Concerns relating to incomplete slides on Canvas and the timing and repetition of homework assignments are discussed in the next section on recommendations.

I’m actually pleased that students want more preparation and opportunities for practice as they prepare for homework assignments and exams. There’s perhaps a disconnect between what types of practice the students already have in the class and what they think they have or think they want. For example, comments in this section frequently requested practice exams and review sessions. The study guides I post are essentially a practice exam, they are just called study guides. A study guide that is not a practice exam would be a bullet-pointed list of terms or concepts to study, otherwise, the two are kind of interchangeable. I call them study guides because that sounds less intimidating than a practice exam, and I find more students will use a study guide than a practice exam, even if they contain the same questions. I also do hold review sessions – I just hold them as extra office hours. I assume the students meant evening review sessions. My schedule is such that it is much easier for me to hold office hours or review sessions during the regular work day. So much easier in fact that on exam weeks, I hold 6 hours of office time in the BLC, as opposed to a 1-2 hour evening review session.

Which leads us to our last concern of wanting more office hours. I recognize that many students have class or work during my regular office hours. As already mentioned, I hold extra office hours in exam weeks to be available to more students prior to the exams. Additionally, students can approach me immediately prior to or after lecture or discussion to ask a question (many students come up at the end of class, and I have not once left without addressing all of their questions). Students are also welcome to attend any office hours held in the BLC, whether it is your instructor/TA or not. Students are also welcome to meet up with other students there to work through content or problem sets together. Students are also welcome to post questions to the discussion board. I cannot be physically available in the BLC at all times, which is why we structure as many mechanisms as possible for you to get the support you need. Please take advantage of them.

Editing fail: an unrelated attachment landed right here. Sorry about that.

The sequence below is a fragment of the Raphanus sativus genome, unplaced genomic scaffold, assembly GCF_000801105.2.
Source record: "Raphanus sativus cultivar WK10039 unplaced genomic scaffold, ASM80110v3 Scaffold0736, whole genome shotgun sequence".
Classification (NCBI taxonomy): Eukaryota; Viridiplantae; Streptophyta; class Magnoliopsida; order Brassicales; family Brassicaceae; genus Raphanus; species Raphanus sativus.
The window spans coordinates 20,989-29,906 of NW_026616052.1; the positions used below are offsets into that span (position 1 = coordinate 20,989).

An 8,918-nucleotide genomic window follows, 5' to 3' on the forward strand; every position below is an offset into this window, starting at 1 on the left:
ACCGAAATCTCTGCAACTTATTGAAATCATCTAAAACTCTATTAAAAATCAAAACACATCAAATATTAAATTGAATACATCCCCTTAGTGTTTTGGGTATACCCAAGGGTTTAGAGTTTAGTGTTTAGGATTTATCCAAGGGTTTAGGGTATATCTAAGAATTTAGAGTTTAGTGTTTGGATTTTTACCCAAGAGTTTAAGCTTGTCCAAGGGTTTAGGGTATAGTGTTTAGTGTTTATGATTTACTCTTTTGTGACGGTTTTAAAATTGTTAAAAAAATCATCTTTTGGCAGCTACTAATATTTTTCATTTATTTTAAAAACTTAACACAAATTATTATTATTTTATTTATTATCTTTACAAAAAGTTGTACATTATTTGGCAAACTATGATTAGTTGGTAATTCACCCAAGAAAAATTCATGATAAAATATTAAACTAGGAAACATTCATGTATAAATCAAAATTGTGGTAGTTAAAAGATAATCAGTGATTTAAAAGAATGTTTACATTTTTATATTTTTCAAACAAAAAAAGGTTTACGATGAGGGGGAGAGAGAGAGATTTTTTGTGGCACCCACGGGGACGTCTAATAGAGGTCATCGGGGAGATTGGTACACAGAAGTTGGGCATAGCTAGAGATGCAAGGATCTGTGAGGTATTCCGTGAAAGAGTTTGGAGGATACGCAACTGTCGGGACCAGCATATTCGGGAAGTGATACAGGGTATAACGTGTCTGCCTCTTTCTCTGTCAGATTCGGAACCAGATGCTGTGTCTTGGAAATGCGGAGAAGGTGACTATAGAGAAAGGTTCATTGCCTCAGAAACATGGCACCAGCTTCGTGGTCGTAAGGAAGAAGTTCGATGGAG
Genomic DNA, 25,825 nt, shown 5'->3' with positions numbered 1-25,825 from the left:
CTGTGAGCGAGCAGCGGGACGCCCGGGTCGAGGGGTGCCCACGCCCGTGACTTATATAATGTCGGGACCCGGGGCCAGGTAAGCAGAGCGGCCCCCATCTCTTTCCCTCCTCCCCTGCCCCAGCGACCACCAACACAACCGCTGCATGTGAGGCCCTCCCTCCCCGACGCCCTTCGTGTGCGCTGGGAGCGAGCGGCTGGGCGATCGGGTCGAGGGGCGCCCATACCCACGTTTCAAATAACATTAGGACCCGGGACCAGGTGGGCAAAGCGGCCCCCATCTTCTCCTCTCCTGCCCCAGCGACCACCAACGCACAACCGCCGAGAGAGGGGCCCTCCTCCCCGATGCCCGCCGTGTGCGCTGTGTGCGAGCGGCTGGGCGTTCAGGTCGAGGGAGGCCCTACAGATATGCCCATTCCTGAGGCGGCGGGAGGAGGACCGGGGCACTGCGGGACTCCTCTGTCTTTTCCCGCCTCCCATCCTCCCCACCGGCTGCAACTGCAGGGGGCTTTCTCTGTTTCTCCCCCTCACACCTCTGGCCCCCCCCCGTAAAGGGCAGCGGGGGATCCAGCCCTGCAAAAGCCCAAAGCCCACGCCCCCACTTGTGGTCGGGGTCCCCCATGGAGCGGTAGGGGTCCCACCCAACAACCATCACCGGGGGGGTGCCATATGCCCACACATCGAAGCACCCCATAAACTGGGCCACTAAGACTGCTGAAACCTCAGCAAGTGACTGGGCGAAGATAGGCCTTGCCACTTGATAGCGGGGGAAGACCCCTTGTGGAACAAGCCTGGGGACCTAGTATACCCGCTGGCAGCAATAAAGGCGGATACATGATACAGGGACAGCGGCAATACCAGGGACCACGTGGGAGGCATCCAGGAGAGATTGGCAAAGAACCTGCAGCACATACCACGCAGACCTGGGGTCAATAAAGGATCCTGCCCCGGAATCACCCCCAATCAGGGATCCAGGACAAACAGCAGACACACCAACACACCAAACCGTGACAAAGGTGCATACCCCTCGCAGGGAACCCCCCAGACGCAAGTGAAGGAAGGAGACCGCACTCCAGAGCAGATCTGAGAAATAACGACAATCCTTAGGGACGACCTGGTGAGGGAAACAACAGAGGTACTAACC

Student Recommendations


Suggestions provided and voted on by the students during the MQI, ranked by frequency of students who agree with the suggestion

Multiple attempts on homework: nearly 83% of the students present for the MQI wanted additional attempts on the homework assignments. This surprised me, since the mean scores on the homeworks have been in the mid-B range, so I think the students are doing quite well on them. Generally, I am strongly opposed to changing grading structures mid-course; however, so many students want this change that I am willing to consider it. The current grading structure was that each homework quiz can only be taken once, but that the lowest homework grade will be removed from each student’s grade calculation. In my opinion, dropping one homework is a more valuable benefit, since it allows a student to have a weekend where they are ill, or working long hours, etc and have it not affect their grade (which taking the quiz multiple times would not help). If I were to allow multiple attempts on the homework, I would allow only 2 attempts and I would no longer allow students to drop their lowest homework score. Since we only have three homework assignments left, I consider this a poor trade, and I think dropping the lowest homework score would most benefit the students’ final grades; however, I will allow them to vote on it in class on Wednesday.